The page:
88376 - Top Quality Juvenile 1.33 Inch Onchopristis Cretaceous Sawfish Rostral Barb
88376 - Top Quality Juvenile 1.33 Inch Onchopristis Cretaceous Sawfish Rostral Barb 88376 - Top Quality Juvenile 1.33 Inch Onchopristis Cretaceous Sawfish Rostral Barb

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88376 - Top Quality Juvenile 1.33 Inch Onchopristis Cretaceous Sawfish Rostral Barb

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Onchopristis numidus, Hauq 1905
Upper Cretaceous, Cenomanian stage, (~96 Million Years)
Taouz, Kem Kem Basin, South Morocco
Aoufous Formation, Red Sandstone Beds
33.9 mm   •    in
3 g   •    oz
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 Impressive juvenile Onchopristis tooth. It is a rostral tooth that belonged to a very small specimen, which did not even reach the juvenile stage. It is a very rare piece, not easy to find. It is perfectly preserved, without restorations. It is a real miniature beauty. Its morphology is identical to that of an adult individual, but with its tiny size.

Onchopristis is a genus of extinct giant sawfish that lived in the Lower Cretaceous to Upper Cretaceous in North Africa and New Zealand. It had an elongated snout lined laterally with barbed teeth. It is a large sawfish, known from remains throughout North America, North Africa and New Zealand. It was very large, up to 8 m (26.2 ft) long when fully grown. As with modern sawfish, Onchopristis's eyes were on top of its head, to spot predators rather than prey, and its mouth and gills were under its body. The rostrum, or snout, was around 2.5 m (8.2 ft) long, lined with barbed teeth. In the type species, O. numidus, each tooth had one barb, but in O. dunklei there were two to five barbs on each tooth, two to three in O. d. praecursor, and three to five in O. d. dunklei. The rostrum most likely would have had electrosensors to detect food in the water below them like most modern sharks and some rays. Onchopristis may have raked through the riverbed to find and then eat prey. [This last paragraph is from Wikipedia - License: Attribution-ShareAlike 3.0 Unported]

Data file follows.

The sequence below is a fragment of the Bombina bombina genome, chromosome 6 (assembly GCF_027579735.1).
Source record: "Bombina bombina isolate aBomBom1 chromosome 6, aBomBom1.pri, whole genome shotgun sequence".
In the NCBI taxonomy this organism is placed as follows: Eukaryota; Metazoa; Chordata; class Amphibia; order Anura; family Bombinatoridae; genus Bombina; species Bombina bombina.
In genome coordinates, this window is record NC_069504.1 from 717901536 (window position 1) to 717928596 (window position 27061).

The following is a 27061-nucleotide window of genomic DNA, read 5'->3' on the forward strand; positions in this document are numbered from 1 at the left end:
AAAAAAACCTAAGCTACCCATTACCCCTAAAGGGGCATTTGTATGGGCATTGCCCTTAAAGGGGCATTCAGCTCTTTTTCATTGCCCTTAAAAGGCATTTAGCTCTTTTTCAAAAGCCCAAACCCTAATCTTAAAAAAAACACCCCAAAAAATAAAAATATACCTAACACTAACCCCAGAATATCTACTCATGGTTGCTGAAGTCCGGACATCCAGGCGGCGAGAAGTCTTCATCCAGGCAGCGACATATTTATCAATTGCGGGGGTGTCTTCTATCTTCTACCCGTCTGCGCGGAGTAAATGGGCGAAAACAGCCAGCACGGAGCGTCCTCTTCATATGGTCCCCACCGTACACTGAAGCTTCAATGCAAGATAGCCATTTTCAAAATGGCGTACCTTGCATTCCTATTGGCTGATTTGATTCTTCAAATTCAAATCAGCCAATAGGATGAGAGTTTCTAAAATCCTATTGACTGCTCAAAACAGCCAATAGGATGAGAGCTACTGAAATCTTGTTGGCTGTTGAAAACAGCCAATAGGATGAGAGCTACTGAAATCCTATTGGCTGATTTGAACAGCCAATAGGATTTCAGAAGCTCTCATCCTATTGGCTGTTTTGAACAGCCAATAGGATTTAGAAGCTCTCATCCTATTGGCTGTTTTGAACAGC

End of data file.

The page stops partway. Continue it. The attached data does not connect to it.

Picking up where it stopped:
This taxon was described by Hauq (1905) and belongs to the Pristidae family. Their fossils are a good indicator of paleoenvironments related with deltas and estuaries. This type of fish constituted a big part of the diet of the great ichthyophagous coetaneous dinosaurs, such as the Spinosaurus.
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